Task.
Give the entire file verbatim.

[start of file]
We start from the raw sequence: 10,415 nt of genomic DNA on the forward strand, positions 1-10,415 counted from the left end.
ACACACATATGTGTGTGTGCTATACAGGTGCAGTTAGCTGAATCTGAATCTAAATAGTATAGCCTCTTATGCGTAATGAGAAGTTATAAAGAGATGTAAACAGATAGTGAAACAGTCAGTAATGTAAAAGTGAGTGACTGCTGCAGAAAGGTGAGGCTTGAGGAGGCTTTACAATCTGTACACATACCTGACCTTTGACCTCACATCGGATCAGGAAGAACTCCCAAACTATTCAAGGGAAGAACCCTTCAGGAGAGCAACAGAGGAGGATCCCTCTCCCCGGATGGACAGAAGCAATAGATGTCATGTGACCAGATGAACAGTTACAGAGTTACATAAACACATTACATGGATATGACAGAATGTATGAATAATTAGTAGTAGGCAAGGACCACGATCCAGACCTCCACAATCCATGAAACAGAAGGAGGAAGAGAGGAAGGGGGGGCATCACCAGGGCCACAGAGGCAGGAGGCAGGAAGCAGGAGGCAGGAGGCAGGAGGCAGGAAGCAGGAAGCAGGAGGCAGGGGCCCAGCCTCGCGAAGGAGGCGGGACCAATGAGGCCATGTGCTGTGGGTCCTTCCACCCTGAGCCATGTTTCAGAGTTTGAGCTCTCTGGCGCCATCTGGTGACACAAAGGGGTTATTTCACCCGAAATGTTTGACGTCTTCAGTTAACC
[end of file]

We start from the raw sequence: 10,415 nt of genomic DNA on the forward strand, positions 1-10,415 counted from the left end.
ACACACATATGTGTGTGTGCTATACAGGTGCAGTTAGCTGAATCTGAATCTAAATAGTATAGCCTCTTATGCGTAATGAGAAGTTATAAAGAGATGTAAACAGATAGTGAAACAGTCAGTAATGTAAAAGTGAGTGACTGCTGCAGAAAGGTGAGGCTTGAGGAGGCTTTACAATCTGTACACATACCTGACCTTTGACCTCACATCGGATCAGGAAGAACTCCCAAACTATTCAAGGGAAGAACCCTTCAGGAGAGCAACAGAGGAGGATCCCTCTCCCCGGATGGACAGAAGCAATAGATGTCATGTGACCAGATGAACAGTTACAGAGTTACATAAACACATTACATGGATATGACAGAATGTATGAATAATTAGTAGTAGGCAAGGACCACGATCCAGACCTCCACAATCCATGAAACAGAAGGAGGAAGAGAGGAAGGGGGGGCATCACCAGGGCCACAGAGGCAGGAGGCAGGAAGCAGGAGGCAGGAGGCAGGAGGCAGGAAGCAGGAAGCAGGAGGCAGGGGCCCAGCCTCGCGAAGGAGGCGGGACCAATGAGGCCATGTGCTGTGGGTCCTTCCACCCTGAGCCATGTTTCAGAGTTTGAGCTCTCTGGCGCCATCTGGTGACACAAAGGGGTTATTTCACCCGAAATGTTTGACGTCTTCAGTTAACC